Contents

Section I
Preparing to operate

Chapter 1
Chapter 2
Chapter 3
Chapter 4
Chapter 5
Chapter 6
Chapter 7
Chapter 8
Chapter 9
Chapter 10

Section II
Preparing for surgery

Chapter 11
Chapter 12
Chapter 13

Section III
The ten operative steps

Chapter 14

Section IV
Postoperative care

Chapter 15

Videos


Textbook of Simplified Laparoscopic Hysterectomy:
Practical, Safe and Economic Methodology
 

Chapter 9

Instrumentation

Vaginal instrument trolley (Video 7: Vaginal instrument trolley)

Video 7  Vaginal instrument trolley

Video 7: Vaginal instrument trolley shows all that is required for the vaginal trolley. From the left, the reader will see the urinary bag, the syringe for the Foley inflation and the Foley catheter. The blue tube is the ‘vaginal delineator tube’ which is used to delineate the vaginal cuff when it is about to be opened. At this time, the uterine manipulator has been removed and the supporting structures of the uterus have been dealt with (uterine arteries, parametrium).

The next instrument is the uterine manipulator – Sankpal’s modified uterine manipulator. Next in order are the series of graduated dilators which are used to dilate the cervix up to size 9. As a number 9 is sufficient to insert the Sankpal manipulator, it is not necessary to clutter the table with the remaining larger dilators.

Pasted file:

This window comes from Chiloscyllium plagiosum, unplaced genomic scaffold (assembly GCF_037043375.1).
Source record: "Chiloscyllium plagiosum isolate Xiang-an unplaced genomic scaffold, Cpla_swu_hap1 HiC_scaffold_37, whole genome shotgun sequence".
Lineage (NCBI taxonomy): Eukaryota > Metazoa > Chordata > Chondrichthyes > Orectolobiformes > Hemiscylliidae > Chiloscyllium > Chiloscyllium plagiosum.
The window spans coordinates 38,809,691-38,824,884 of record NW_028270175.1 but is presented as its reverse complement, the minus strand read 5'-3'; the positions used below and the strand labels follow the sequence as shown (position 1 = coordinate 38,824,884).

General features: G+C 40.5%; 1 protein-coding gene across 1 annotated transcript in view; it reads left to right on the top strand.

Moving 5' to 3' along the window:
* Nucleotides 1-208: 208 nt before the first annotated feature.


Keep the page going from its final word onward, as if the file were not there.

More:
Two vulselli and two speculi are next. These instruments are useful when vaginal morcellation (Video 8: Uterine morcellation through the vaginal route) of a large uterus is required. The vulselli are used to grasp the anterior and posterior lips of the cervix at the same time for better traction on the bigger size uterus and aid retrieval of the specimen. The speculi are placed in the vagina to hold back the bladder and protect the rectum as the specimen is removed. Finally, the steel cup is used for antiseptic applied in the vaginal preparation.

Video 8  Uterine morcellation through the vaginal route

Uterine manipulator

The uterine manipulator is the key player in laparoscopic hysterectomy. It moves the uterus in any desired angle: up, down or to the sides. It also facilitates maintaining vital structures away from the operative field. Admittedly, it also is possible to manipulate the uterus from above with a myoma screw. However, the senior author prefers the uterine manipulator for a number of reasons unless the uterus is more than the 20 weeks size or is fixed in place owing to pathologies such as endometriosis and/or pelvic inflammatory disease.